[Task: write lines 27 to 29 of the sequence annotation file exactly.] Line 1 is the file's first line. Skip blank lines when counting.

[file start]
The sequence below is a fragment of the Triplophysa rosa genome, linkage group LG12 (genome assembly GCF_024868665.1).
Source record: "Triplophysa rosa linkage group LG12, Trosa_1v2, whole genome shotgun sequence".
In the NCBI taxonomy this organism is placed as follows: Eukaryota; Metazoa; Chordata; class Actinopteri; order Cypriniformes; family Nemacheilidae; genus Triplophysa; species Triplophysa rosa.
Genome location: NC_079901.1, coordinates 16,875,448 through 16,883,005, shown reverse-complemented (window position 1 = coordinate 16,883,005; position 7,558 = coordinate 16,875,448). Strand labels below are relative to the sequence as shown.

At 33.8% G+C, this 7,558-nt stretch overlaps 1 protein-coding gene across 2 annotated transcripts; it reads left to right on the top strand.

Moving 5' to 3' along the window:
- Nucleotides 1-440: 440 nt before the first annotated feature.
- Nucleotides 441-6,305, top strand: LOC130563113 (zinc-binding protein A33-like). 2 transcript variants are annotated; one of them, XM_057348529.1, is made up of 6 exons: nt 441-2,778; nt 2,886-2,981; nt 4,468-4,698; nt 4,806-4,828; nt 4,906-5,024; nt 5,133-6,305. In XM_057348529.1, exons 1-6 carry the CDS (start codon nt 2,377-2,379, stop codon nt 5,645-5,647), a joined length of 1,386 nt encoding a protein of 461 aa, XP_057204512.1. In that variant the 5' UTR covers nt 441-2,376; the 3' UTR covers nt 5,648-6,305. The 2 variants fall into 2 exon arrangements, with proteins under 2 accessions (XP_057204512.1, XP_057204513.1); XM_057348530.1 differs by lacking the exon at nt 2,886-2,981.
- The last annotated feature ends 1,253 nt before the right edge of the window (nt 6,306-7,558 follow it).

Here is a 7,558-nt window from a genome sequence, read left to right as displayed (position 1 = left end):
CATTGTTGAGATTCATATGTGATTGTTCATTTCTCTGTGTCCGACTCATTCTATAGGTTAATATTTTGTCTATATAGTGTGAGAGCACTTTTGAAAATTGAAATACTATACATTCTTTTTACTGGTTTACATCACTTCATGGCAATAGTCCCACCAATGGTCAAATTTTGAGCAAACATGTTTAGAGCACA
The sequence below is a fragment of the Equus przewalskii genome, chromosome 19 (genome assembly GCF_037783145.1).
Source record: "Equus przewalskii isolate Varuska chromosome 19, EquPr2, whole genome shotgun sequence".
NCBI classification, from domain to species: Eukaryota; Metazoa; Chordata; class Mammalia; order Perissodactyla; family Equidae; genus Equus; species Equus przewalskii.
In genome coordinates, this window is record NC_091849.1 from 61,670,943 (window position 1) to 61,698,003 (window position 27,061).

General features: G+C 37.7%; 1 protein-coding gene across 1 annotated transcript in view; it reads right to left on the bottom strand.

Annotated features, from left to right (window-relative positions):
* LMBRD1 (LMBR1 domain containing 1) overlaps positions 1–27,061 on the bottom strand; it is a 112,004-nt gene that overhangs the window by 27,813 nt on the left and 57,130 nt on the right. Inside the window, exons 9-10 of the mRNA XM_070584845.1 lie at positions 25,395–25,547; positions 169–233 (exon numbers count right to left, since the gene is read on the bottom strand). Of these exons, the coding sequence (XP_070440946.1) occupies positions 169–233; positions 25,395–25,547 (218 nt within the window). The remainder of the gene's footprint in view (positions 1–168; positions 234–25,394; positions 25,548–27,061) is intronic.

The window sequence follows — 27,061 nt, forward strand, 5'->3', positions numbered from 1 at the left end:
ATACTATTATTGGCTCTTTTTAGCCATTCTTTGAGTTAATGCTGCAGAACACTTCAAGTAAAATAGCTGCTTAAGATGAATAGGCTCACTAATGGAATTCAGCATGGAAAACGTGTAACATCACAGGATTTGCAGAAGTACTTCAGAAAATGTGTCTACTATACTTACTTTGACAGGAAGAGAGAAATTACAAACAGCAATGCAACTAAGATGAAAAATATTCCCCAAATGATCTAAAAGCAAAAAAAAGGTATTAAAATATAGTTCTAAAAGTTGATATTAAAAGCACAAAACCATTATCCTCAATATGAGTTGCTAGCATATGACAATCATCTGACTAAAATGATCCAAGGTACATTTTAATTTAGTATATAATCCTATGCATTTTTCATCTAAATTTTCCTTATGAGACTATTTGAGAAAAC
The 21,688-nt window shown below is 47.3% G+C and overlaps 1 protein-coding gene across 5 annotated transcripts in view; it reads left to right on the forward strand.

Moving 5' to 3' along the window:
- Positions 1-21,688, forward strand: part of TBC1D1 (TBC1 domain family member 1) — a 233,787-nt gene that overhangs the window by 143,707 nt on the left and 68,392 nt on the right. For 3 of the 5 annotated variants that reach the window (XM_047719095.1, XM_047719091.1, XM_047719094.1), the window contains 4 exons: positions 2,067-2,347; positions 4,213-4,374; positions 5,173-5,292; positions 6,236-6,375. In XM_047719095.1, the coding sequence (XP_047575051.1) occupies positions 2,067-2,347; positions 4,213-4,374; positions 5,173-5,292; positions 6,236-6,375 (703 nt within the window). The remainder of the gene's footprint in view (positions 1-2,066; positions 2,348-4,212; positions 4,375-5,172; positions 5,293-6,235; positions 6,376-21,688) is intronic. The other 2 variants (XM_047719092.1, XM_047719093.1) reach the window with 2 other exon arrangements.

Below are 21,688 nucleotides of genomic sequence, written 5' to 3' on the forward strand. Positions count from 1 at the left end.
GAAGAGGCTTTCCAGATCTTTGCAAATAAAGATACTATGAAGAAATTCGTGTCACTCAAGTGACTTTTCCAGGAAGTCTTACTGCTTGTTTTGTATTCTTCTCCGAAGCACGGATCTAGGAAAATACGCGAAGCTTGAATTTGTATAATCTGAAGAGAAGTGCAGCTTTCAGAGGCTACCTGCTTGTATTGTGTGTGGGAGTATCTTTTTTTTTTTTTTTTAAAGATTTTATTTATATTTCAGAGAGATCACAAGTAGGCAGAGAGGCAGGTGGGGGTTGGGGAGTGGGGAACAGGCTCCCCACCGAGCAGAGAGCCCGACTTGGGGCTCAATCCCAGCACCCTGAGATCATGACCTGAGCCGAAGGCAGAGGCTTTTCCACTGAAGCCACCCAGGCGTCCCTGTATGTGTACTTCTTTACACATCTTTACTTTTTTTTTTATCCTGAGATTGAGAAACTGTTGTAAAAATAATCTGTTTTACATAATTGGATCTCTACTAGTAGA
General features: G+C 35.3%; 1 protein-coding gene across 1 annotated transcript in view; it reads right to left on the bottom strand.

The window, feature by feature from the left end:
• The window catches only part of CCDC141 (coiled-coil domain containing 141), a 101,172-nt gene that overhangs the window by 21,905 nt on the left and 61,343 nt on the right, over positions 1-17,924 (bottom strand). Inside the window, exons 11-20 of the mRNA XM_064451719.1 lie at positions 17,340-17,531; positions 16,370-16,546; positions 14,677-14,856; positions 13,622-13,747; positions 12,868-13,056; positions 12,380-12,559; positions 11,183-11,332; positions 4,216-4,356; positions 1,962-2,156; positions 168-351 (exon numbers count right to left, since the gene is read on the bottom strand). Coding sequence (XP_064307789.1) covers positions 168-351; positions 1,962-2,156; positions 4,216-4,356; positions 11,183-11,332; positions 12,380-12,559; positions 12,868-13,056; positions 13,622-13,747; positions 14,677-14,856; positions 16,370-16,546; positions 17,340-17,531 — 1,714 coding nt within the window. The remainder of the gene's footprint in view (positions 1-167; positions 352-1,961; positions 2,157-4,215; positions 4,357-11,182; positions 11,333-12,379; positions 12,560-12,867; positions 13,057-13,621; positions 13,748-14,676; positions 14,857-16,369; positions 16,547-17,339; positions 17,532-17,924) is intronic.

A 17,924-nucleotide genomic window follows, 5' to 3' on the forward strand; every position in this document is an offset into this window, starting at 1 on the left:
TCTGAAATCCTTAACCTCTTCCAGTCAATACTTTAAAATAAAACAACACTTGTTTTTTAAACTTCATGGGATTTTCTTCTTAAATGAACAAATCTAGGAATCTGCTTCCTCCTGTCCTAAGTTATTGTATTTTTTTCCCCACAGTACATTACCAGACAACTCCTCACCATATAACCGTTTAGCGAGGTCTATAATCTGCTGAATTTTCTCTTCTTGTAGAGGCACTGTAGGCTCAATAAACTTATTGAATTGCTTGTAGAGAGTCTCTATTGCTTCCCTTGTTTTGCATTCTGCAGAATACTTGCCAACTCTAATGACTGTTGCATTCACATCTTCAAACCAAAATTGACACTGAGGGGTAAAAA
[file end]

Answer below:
The window, feature by feature from the left end:
• The window catches only part of CCDC141 (coiled-coil domain containing 141), a 101,172-nt gene that overhangs the window by 21,905 nt on the left and 61,343 nt on the right, over positions 1-17,924 (bottom strand). Inside the window, exons 11-20 of the mRNA XM_064451719.1 lie at positions 17,340-17,531; positions 16,370-16,546; positions 14,677-14,856; positions 13,622-13,747; positions 12,868-13,056; positions 12,380-12,559; positions 11,183-11,332; positions 4,216-4,356; positions 1,962-2,156; positions 168-351 (exon numbers count right to left, since the gene is read on the bottom strand). Coding sequence (XP_064307789.1) covers positions 168-351; positions 1,962-2,156; positions 4,216-4,356; positions 11,183-11,332; positions 12,380-12,559; positions 12,868-13,056; positions 13,622-13,747; positions 14,677-14,856; positions 16,370-16,546; positions 17,340-17,531 — 1,714 coding nt within the window. The remainder of the gene's footprint in view (positions 1-167; positions 352-1,961; positions 2,157-4,215; positions 4,357-11,182; positions 11,333-12,379; positions 12,560-12,867; positions 13,057-13,621; positions 13,748-14,676; positions 14,857-16,369; positions 16,547-17,339; positions 17,532-17,924) is intronic.

A 17,924-nucleotide genomic window follows, 5' to 3' on the forward strand; every position in this document is an offset into this window, starting at 1 on the left: